It showed clearly that Huns archers who stood in engines had to shoot to city wall.Thank hackneye.Morver,Priscus said that Huns had to build a bridge to transport their engines cross a river.So,Hun archer shot between Naissus fortress and the bank of the river.In map,this distance is short as 100 - 150 meter only.
 
Mar 2012
4,371
#37
heaven:
1.Your link wrote about Manchu bow - a bow in Ming Dynasty(14th-16th),over 1000 years after Xiongnu,nut Xiongnu bow.Moreover,who did confirm impression of Hunnic bows among Roman writers?Priscus showed that it was ineffective when fighting against Roman onagers at Naissus;Ammianus Marcellinus wrote that Huns use bows as main weapon only;even Jordanes - closiet source with Huns,claimed that their bow was normal.Moreover,Historical records showed that normal draw weight of Manchu bow was 80 to 133 pounds
The Manchu bow | Fe Doro - Manchu archery
...Commonly called "Chinese bow" or "Qing bow", I prefer to call it the Manchu bow because the design was brought into China by the Manchus when they invaded the Ming empire in the early 17th century ...
...A 1736 report found that of 3,200 troops at the Hangzhou garrison about 2,200 were able to draw bows of strengths six to ten [80-133], and 80 could handle bow strengths of eleven to thirteen [147-173 pounds]… …In comparison, the 500 troops at the small Dezhou garrison acquitted themselves with honor, all of them being able to take a five-strength bow [67 pounds], 203 a six-strength [80 pounds], 137 a seven strength [93 pounds], and 85 a ten-strength bow [133 pounds] ..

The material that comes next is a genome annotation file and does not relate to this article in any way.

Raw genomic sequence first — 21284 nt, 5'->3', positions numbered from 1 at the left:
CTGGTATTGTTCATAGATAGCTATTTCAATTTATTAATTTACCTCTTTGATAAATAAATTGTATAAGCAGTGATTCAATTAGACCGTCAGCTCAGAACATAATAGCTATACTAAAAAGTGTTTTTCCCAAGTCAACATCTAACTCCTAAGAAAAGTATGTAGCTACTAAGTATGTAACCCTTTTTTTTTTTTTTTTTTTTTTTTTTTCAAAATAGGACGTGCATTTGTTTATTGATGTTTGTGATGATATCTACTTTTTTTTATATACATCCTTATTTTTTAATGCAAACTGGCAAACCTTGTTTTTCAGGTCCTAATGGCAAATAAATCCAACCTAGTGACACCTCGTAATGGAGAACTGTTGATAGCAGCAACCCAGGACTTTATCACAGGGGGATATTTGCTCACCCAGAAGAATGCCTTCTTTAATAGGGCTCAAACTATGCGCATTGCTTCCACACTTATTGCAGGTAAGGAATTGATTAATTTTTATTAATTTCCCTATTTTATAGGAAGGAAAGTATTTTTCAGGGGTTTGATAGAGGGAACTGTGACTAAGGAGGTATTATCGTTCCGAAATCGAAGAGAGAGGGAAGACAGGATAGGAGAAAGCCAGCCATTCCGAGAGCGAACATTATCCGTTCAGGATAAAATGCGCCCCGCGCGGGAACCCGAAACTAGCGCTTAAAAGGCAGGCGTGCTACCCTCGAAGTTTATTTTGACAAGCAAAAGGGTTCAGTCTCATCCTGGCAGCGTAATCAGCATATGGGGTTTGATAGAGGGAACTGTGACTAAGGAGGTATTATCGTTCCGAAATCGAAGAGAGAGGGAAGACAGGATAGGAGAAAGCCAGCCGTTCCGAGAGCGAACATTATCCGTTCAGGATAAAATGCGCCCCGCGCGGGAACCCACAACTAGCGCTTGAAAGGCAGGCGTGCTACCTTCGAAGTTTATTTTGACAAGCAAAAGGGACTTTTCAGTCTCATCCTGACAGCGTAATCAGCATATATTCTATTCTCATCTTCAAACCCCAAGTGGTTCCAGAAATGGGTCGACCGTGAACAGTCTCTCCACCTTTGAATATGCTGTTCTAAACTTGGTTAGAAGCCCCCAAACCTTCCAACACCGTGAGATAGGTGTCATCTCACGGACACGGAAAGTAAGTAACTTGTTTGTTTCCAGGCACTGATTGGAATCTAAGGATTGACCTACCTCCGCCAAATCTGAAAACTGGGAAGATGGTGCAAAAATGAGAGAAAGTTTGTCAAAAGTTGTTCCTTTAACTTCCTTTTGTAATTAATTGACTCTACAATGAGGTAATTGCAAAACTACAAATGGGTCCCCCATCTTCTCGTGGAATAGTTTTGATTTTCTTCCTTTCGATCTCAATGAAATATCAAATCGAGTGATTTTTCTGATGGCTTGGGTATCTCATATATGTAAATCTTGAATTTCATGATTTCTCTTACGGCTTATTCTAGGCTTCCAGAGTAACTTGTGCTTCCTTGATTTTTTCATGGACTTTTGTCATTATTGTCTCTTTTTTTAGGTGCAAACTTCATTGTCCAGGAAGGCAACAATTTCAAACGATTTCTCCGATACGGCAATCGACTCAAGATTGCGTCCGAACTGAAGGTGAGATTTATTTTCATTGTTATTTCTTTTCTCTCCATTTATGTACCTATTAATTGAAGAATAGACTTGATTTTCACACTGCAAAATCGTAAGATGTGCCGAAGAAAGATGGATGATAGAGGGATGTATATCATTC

I guess you are just not understanding the point that long ear bows have more penetration power. The Xiongnu bows had longer ears than Parthian bows, hence they had stronger penetration, in the same way that Qing bows were stronger than the longbow because of its longer ears.


2.You forgot levels of knowledge.Chimpanzee could use rocks and rocks can create fire.Why chimpanzee can't create fire with rock?Xiongnu was at very low level of management when compare with British empire and Mongolian empire.Oasis can use for controlling desert but not all tribes and nations can do it like Roman.There are some requirements for do it:.
Except they weren't. There is nothing the Mongol Empire had which the Xiongnu didn't. They were both centralized nomadic polities where the ruler can put to death any lords of regional fiefs or military commanders.

1. There are outposts/forts that were built in inner oasis,lakes and rivers of desert.For example: Cidamus(Ghadames,Libya), Tusuros(Tozeur,Tunisia),Ghoilaia(Bu-Njem)....These construction would help protect their terrority.However,Shiji and Hanshu wrote that Xiongnu didn't have any town,they lived in their tent only.